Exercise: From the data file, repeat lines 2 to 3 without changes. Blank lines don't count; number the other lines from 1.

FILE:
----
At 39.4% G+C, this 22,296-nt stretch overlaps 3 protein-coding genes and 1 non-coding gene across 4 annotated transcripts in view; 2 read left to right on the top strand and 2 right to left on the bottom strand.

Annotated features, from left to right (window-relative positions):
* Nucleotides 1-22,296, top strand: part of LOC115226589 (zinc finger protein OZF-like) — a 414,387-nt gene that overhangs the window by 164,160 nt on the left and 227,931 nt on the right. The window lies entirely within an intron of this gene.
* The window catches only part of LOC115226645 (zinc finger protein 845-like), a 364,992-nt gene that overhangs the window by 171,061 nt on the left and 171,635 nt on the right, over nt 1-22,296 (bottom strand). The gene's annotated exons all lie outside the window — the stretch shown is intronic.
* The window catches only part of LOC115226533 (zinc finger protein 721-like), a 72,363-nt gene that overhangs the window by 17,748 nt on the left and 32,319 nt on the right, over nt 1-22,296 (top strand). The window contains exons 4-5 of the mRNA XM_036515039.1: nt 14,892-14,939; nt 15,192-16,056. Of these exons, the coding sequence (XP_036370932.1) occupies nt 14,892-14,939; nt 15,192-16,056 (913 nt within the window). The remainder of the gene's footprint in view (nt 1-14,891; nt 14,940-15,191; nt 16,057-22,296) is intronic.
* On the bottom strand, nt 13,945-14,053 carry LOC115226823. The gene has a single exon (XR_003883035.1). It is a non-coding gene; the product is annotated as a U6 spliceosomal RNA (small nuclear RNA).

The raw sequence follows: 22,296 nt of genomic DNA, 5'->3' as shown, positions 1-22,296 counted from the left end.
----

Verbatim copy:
Annotated features, from left to right (window-relative positions):
* Nucleotides 1-22,296, top strand: part of LOC115226589 (zinc finger protein OZF-like) — a 414,387-nt gene that overhangs the window by 164,160 nt on the left and 227,931 nt on the right. The window lies entirely within an intron of this gene.